Saying goodbye

Departments - Editor's Focus

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October 30, 2015
DeAnne Toto
 

DeAnne Toto

 

As you know from Recycling Today Media Group Publisher Jim Keefe’s column on the opposite page, this is the final issue of Storage & Destruction Business magazine that our media group will publish, making this one of the most difficult columns I’ve written in the many years I’ve served as editor of this title.

First, I want to thank our readers and advertisers for their support over the years. It’s been a pleasure to get to know you and your businesses and to serve you. I appreciate the openness of operators in the records and information management sector and their eagerness to share what they know with others. It truly is a unique aspect of this industry and the primary reason covering this sector has been so enjoyable for me throughout the years.

Second, as Jim notes, the Recycling Today Media Group is not completely walking away from the secure destruction industry, which we started reporting on years ago through our flagship magazine, Recycling Today. Through this magazine and website, we will continue to share secure destruction industry news, so I invite you to keep contacting me with information about your acquisitions, product and service launches and other news.

Recycling Today also will continue its coverage of the information technology asset disposition (ITAD) and electronics recycling sectors and their unique data security challenges, which seem to grow in complexity as the volume of data stored on devices grows and as these devices become more ingrained in our everyday lives. Although it’s hard to imagine it’s possible for electronic devices to become any more ingrained in our lives than they currently are, I’m sure technology developers will find a way.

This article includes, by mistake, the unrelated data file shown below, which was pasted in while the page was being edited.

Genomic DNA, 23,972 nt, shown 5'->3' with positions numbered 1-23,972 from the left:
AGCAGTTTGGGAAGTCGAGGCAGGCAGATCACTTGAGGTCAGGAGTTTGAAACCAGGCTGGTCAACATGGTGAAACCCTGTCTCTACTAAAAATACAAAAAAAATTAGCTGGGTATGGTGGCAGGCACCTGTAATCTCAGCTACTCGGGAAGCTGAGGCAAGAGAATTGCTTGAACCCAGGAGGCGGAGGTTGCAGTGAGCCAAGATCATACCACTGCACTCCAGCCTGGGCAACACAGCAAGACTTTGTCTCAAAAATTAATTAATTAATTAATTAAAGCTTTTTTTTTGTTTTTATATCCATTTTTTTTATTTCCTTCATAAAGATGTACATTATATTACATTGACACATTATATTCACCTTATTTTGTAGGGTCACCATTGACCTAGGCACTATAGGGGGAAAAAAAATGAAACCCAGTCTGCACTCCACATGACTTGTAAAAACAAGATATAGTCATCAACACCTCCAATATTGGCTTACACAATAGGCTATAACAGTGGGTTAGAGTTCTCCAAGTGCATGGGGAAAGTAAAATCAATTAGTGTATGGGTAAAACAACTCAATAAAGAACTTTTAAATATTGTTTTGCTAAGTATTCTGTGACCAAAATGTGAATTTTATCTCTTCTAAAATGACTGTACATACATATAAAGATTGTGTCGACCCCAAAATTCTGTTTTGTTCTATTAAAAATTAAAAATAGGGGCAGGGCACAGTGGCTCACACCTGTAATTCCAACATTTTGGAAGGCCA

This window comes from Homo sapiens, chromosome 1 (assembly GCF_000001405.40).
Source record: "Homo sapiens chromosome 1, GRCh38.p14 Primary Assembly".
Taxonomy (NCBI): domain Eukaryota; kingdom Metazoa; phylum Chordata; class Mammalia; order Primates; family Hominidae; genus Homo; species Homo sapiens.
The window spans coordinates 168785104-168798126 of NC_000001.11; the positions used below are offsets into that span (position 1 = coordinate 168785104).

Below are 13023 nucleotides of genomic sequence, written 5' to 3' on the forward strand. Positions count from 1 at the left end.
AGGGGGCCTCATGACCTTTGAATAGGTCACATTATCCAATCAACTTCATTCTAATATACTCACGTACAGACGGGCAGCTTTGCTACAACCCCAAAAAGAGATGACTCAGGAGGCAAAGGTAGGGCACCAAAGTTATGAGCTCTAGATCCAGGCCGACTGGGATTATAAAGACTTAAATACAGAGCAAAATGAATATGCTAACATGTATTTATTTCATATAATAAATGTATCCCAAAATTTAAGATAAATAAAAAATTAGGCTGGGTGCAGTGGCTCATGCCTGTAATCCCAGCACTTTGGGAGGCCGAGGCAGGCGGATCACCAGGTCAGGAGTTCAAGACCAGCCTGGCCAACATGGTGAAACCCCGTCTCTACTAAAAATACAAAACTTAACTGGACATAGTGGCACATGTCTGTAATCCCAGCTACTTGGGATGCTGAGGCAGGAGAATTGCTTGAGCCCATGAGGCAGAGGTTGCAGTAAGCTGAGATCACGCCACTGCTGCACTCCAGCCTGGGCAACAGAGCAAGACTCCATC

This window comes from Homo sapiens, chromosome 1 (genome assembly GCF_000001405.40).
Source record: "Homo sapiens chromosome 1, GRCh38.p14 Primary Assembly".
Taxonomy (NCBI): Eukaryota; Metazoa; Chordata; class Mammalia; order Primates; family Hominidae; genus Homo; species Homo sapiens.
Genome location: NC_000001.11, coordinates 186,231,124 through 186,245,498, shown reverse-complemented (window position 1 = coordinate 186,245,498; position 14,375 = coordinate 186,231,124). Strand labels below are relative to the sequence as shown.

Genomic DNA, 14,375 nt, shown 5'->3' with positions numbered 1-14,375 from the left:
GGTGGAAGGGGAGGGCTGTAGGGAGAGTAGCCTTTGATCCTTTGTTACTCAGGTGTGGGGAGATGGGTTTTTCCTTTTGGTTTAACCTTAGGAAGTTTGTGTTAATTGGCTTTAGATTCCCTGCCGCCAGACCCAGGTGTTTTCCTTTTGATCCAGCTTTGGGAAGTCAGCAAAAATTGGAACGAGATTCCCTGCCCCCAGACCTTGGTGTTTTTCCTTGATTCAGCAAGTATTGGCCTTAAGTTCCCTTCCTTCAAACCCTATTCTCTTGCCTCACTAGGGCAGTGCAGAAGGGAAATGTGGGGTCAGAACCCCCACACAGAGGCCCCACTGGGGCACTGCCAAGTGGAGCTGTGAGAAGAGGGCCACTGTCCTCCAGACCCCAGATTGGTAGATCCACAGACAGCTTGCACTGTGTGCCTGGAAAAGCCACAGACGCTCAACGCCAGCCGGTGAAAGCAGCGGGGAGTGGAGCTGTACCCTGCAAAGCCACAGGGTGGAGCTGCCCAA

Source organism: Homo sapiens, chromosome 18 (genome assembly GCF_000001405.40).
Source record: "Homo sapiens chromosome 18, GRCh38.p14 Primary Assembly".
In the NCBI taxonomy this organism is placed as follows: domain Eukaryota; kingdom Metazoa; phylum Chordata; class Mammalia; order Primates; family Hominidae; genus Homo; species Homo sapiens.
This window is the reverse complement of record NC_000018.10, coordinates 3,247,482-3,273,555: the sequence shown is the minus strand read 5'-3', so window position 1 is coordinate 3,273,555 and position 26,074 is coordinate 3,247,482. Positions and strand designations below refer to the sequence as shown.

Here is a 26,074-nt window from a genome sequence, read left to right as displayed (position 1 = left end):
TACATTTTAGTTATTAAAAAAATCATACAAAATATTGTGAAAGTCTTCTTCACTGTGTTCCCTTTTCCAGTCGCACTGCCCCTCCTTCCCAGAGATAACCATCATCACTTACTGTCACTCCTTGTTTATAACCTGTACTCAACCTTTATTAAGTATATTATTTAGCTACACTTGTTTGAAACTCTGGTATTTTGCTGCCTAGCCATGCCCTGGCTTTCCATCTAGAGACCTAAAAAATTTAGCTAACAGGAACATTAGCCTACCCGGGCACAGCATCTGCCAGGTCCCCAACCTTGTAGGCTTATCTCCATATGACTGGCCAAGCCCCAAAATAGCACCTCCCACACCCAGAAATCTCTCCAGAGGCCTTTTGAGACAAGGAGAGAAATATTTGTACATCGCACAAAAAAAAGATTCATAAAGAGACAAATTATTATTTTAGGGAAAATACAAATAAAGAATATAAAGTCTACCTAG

The records and information management industry has a bright future ahead of it, though the storage of boxes of printed documents will decline as time wears on in favor of digital information storage and management. I know a number of innovative companies and business owners will continue to expand their services to make up for this declining hard copy volume. I’ll be interested to see how the industry develops, though I’ll be doing it from the bleachers from this point on. From my place there, know that I’ll be wishing you well.

Thank you for the fond memories; I truly cherish the friendships that I’ve made in this industry and encourage you to keep in touch.